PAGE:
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Sunday, 04 June 2017 05:18

Vesak With A Difference in Batticaloa

Members of Batticaloa’s District Inter Religious Committee (DIRC) decided to make it a Vesak with a difference by inviting people of all religions to participate in the celebrations. Although the Batticaloa district is home to Muslims, Tamils and Sinhalese, the different communities rarely participate at each other’s festivals.

Under NPC’s project Promoting Inter-faith and Inter-ethnic Dialogue in Sri Lanka, Batticaloa DIRC provided refreshments to some 1,500 people who were visited the town to see Vesak. In the past, Vesak had been celebrated only by the army or people at Buddhist temples and was considered by Tamils and Muslims as an event of Sinhalese. This year, leaders of all religions took part in the festivities. DIRC members wore traditional clothes to show the public that people of different religions had organised the event.

One problem was the lack visibility of the DIRC in Batticaloa. If people were aware about DIRC activities, they would bring any religious tensions or disputes to the attention of the DIRC. At the Vesak event, DIRC members gave a basic introduction to DIRC and its activities to the people who visited the town.

“I am really happy to be part of this event. My Tamil and Muslim friends (DIRC members) came to my home and we had fun while making food and soft drinks. This is the first time such a variety of people has come to my home and shop,” said a Sinhala DIRC member.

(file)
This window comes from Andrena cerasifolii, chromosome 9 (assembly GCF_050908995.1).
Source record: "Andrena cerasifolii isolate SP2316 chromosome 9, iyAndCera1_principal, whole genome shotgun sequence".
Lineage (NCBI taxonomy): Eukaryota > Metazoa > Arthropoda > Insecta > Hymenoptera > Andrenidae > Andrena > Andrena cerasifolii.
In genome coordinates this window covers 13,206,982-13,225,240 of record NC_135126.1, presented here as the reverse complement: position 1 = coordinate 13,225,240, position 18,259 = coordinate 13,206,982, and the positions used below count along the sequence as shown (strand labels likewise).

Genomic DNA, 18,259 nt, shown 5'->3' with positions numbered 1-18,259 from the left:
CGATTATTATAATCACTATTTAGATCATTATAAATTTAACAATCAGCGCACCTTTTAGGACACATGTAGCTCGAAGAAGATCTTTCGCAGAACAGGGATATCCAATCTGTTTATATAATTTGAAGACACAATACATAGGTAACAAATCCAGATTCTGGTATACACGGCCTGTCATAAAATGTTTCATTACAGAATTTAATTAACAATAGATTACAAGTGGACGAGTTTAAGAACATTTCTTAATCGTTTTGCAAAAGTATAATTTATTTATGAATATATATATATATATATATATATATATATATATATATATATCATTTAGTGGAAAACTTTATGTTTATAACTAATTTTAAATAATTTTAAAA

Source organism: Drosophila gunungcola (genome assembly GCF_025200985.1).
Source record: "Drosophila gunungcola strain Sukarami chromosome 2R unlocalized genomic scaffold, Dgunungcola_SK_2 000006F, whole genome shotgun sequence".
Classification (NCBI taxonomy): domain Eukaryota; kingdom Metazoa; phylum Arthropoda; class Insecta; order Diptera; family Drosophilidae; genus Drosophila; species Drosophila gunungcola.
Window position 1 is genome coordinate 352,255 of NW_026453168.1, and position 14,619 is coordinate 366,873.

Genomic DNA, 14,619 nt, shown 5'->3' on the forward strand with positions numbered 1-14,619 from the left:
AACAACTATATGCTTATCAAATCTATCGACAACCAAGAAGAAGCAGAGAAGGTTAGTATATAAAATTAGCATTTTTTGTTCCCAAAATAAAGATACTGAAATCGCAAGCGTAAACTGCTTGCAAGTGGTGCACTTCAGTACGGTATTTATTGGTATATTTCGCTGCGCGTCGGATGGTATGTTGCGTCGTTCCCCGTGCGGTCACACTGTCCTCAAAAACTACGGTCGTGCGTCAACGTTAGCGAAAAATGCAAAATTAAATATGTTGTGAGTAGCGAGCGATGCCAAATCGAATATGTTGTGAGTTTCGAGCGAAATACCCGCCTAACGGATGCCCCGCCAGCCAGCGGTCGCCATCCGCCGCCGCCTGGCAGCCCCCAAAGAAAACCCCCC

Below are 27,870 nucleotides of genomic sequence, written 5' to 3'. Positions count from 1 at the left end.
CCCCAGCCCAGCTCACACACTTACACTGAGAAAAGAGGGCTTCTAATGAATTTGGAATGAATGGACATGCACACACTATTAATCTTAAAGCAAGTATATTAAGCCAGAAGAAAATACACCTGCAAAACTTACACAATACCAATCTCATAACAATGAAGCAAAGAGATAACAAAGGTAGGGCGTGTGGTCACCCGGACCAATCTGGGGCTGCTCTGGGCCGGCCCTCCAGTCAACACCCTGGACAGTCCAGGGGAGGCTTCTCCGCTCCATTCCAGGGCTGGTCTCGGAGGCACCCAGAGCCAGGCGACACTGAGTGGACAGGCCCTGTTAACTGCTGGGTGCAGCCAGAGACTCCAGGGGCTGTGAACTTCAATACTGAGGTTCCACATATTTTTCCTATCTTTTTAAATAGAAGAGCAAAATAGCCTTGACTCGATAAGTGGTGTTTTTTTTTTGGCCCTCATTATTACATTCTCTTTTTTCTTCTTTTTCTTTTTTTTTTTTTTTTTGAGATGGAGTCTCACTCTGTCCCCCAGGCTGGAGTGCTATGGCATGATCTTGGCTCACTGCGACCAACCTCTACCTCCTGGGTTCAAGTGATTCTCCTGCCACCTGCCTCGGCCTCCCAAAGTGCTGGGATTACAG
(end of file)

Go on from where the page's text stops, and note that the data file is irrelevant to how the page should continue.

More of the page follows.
Also under the same project, DIRC Trincomalee held a workshop for 25 key media personnel. The media plays a key role in community inter religious harmony as well as motivation of communal inter religious violence.

Details of the project were explained to the participants followed by talks by religious leaders on unity, religious harmony, respecting other’s religions and non-violence in their respective religions. They also explained misunderstood cultural traditions such as why Muslim women cover their faces, why Hindus wear pottus and what Halal is.

During discussions, the media wanted to know about putting up religious monument in public places. Religious leaders replied that the issue was more complicated than it appeared. However in the religions they represented, there was no promotion of religion by force.

The media personnel said the workshop had been useful to them and welcomed the effort by DIRC.